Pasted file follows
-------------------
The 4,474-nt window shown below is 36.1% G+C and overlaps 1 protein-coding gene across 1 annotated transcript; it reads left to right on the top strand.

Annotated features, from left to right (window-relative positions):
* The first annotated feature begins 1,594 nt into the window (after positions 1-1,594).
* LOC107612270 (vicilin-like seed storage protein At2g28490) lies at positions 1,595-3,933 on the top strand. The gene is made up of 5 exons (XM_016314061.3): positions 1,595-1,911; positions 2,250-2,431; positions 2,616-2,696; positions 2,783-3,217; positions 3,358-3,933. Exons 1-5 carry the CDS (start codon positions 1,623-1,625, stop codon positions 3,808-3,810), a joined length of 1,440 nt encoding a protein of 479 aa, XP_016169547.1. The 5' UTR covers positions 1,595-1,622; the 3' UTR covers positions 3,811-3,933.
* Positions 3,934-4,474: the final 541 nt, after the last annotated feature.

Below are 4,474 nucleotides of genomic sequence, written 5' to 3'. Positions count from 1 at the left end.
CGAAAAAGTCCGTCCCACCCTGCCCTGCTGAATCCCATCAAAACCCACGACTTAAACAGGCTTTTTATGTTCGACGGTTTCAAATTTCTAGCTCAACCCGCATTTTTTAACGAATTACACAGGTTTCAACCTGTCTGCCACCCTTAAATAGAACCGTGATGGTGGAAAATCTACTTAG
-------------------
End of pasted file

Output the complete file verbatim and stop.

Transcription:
The 4,474-nt window shown below is 36.1% G+C and overlaps 1 protein-coding gene across 1 annotated transcript; it reads left to right on the top strand.

Annotated features, from left to right (window-relative positions):
* The first annotated feature begins 1,594 nt into the window (after positions 1-1,594).
* LOC107612270 (vicilin-like seed storage protein At2g28490) lies at positions 1,595-3,933 on the top strand. The gene is made up of 5 exons (XM_016314061.3): positions 1,595-1,911; positions 2,250-2,431; positions 2,616-2,696; positions 2,783-3,217; positions 3,358-3,933. Exons 1-5 carry the CDS (start codon positions 1,623-1,625, stop codon positions 3,808-3,810), a joined length of 1,440 nt encoding a protein of 479 aa, XP_016169547.1. The 5' UTR covers positions 1,595-1,622; the 3' UTR covers positions 3,811-3,933.
* Positions 3,934-4,474: the final 541 nt, after the last annotated feature.

Below are 4,474 nucleotides of genomic sequence, written 5' to 3'. Positions count from 1 at the left end.
CGAAAAAGTCCGTCCCACCCTGCCCTGCTGAATCCCATCAAAACCCACGACTTAAACAGGCTTTTTATGTTCGACGGTTTCAAATTTCTAGCTCAACCCGCATTTTTTAACGAATTACACAGGTTTCAACCTGTCTGCCACCCTTAAATAGAACCGTGATGGTGGAAAATCTACTTAG